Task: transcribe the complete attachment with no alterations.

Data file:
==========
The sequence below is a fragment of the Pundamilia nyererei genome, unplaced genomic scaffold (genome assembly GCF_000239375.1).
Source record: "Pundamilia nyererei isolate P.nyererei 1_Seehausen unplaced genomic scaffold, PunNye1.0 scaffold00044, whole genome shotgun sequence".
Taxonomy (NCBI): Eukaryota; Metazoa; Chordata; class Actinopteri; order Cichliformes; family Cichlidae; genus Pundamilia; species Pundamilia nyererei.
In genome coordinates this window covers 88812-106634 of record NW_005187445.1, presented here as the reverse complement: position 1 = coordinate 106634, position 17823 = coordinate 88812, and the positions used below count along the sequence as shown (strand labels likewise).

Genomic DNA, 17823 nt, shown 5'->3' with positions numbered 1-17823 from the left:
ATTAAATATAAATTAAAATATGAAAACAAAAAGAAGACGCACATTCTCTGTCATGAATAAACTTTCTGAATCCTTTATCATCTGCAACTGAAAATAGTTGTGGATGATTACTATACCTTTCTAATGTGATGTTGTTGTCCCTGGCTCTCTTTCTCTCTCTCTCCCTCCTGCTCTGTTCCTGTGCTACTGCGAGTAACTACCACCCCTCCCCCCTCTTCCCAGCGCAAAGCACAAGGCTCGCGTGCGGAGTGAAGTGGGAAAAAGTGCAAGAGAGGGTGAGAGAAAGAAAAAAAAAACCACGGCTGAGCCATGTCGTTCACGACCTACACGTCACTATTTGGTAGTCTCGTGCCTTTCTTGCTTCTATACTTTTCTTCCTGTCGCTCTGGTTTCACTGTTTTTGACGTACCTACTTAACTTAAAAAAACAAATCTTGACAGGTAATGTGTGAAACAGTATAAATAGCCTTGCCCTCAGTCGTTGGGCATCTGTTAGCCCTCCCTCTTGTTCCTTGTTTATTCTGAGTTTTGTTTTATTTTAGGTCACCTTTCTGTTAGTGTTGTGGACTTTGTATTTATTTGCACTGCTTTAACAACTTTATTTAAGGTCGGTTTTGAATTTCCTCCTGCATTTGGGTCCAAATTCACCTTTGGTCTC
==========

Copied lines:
The sequence below is a fragment of the Pundamilia nyererei genome, unplaced genomic scaffold (genome assembly GCF_000239375.1).
Source record: "Pundamilia nyererei isolate P.nyererei 1_Seehausen unplaced genomic scaffold, PunNye1.0 scaffold00044, whole genome shotgun sequence".
Taxonomy (NCBI): Eukaryota; Metazoa; Chordata; class Actinopteri; order Cichliformes; family Cichlidae; genus Pundamilia; species Pundamilia nyererei.
In genome coordinates this window covers 88812-106634 of record NW_005187445.1, presented here as the reverse complement: position 1 = coordinate 106634, position 17823 = coordinate 88812, and the positions used below count along the sequence as shown (strand labels likewise).

Genomic DNA, 17823 nt, shown 5'->3' with positions numbered 1-17823 from the left:
ATTAAATATAAATTAAAATATGAAAACAAAAAGAAGACGCACATTCTCTGTCATGAATAAACTTTCTGAATCCTTTATCATCTGCAACTGAAAATAGTTGTGGATGATTACTATACCTTTCTAATGTGATGTTGTTGTCCCTGGCTCTCTTTCTCTCTCTCTCCCTCCTGCTCTGTTCCTGTGCTACTGCGAGTAACTACCACCCCTCCCCCCTCTTCCCAGCGCAAAGCACAAGGCTCGCGTGCGGAGTGAAGTGGGAAAAAGTGCAAGAGAGGGTGAGAGAAAGAAAAAAAAAACCACGGCTGAGCCATGTCGTTCACGACCTACACGTCACTATTTGGTAGTCTCGTGCCTTTCTTGCTTCTATACTTTTCTTCCTGTCGCTCTGGTTTCACTGTTTTTGACGTACCTACTTAACTTAAAAAAACAAATCTTGACAGGTAATGTGTGAAACAGTATAAATAGCCTTGCCCTCAGTCGTTGGGCATCTGTTAGCCCTCCCTCTTGTTCCTTGTTTATTCTGAGTTTTGTTTTATTTTAGGTCACCTTTCTGTTAGTGTTGTGGACTTTGTATTTATTTGCACTGCTTTAACAACTTTATTTAAGGTCGGTTTTGAATTTCCTCCTGCATTTGGGTCCAAATTCACCTTTGGTCTC